Helpful Answer (8)
Report

I had a customer come in today who is caregiving for her sick mother. The woman is only about 30 if that. She is the youngest child, works full time. Her father is 55 years old and still working. The daughter takes care of the mother, cooks, grocery shops, and manages the house. Her elder brother will not help out at all. He lords it over her that he is the eldest, yet her father named her as the executor of the their estate. Here she is at this young age, trying to establish a career for her livelihood, set up a possible pension for her own old age, caregiving for her mother, and dealing with a brother who does nothing but complain about what she is doing. This is not the life parents should impose on their children as adults. I understand that things happen, but why is it that one child (usually the female child) has to give up their life...no hope of a marriage if that is wanted, no hope of having what their siblings get. I just don't get it.
Helpful Answer (5)
Report

Oh, Bast, I'm so sorry. I'm sorry that you've been through this, I'm sorry you were so exploited, I'm sorry that you're suffering poor health as a consequence.

But. There's a but. Your mother was selfish to insist that you care for her, and to refuse help from anyone else. I agree. But how, how, did she force you?

I'm not taking issue with your own particular situation, because you were there and I wasn't and I've no business to comment. I'm thinking about other people reading who feel under the same pressure as you but perhaps haven't yet committed themselves to being full-time caregivers. And the the point I'm making is that there are two sides to this coin. On the one side there's a selfish, manipulative, exploitative person making demands. But on the other there has to be somebody saying "yes" for it to happen.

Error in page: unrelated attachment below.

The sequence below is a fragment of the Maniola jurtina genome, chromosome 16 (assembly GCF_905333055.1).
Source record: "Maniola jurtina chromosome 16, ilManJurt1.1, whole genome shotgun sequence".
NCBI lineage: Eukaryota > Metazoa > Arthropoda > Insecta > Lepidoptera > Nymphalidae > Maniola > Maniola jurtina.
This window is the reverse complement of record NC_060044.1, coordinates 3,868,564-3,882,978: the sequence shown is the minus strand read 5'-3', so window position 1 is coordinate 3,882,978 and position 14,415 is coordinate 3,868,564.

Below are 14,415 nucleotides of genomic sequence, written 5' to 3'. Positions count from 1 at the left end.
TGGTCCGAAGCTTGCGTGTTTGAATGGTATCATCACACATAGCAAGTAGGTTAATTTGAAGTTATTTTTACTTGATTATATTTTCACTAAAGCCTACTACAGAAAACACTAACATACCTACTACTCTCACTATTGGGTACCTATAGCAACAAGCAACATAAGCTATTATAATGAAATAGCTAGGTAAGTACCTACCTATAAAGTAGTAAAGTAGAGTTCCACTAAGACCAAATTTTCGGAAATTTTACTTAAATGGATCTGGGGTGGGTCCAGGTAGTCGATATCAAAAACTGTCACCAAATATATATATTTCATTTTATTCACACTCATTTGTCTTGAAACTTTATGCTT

You can say no. It's not easy, but it can be done. We have to make our own choices, not just comply with someone else's.
Helpful Answer (5)
Report

bast1965, tell a therapist who is trained to help you deal with your feelings. Let the therapist help you decide who you should tell what to.
Helpful Answer (4)
Report

One of the nurses doing tests on me - she told me to tell my specialist/surgeon about the abuse my parents did to me - that way he will understand and no longer be cross with me for letting things get this bad and then expecting to be fixed up. Also, I had a lot of well-meaning friends telling me not to go to a doctor with my back and leg pains but just to think positively. I wish I never listened to them. I realise now they just wanted me to be available to my elderly mother - to the extent of neglecting my own health.

It is terrible to think that lots of children who are caring for their parents end up dying before their parents. THat is terrible
Helpful Answer (4)
Report

Bast, I'm not sure where you live, but you very much are a survivor and need therapy to heal. Can you find a psychiatrist to guide you, perhaps your back doctor could help you find one? Medication might be a fist step and then some talk therapy. As Jeanne says, you would greatly benefit from some professional guidance right now.
Helpful Answer (4)
Report

Your doctor said that your mother had a right to abuse you? He was wrong and should be reported. How were you forced to be her sole caregiver? I guess you were under her control then.

I'm glad that your mother is in a nursing home and I hope you will take care of you which it sounds like you would benefit from talking with a therapist.
Helpful Answer (3)
Report

I don't know that terror would cause the neurofibromas or disc herniations, but the latter could be caused by doing too much, I think.

No, under no circumstances would you have to look after your mother, Your health - mental and physical des not allow for that. You have to look after yourself.

I don't know that you can ever put that kind of abuse completely behind you, though I wish you could. What you can do is get therapy to help you make good choices from now on and help you deal with the memories of the past. I would tell your specialist and any other medical person who treats you about the abuse. I am sure it had affected your health in more ways than one.
Helpful Answer (2)
Report

See All Answers
This question has been closed for answers. Ask a New Question.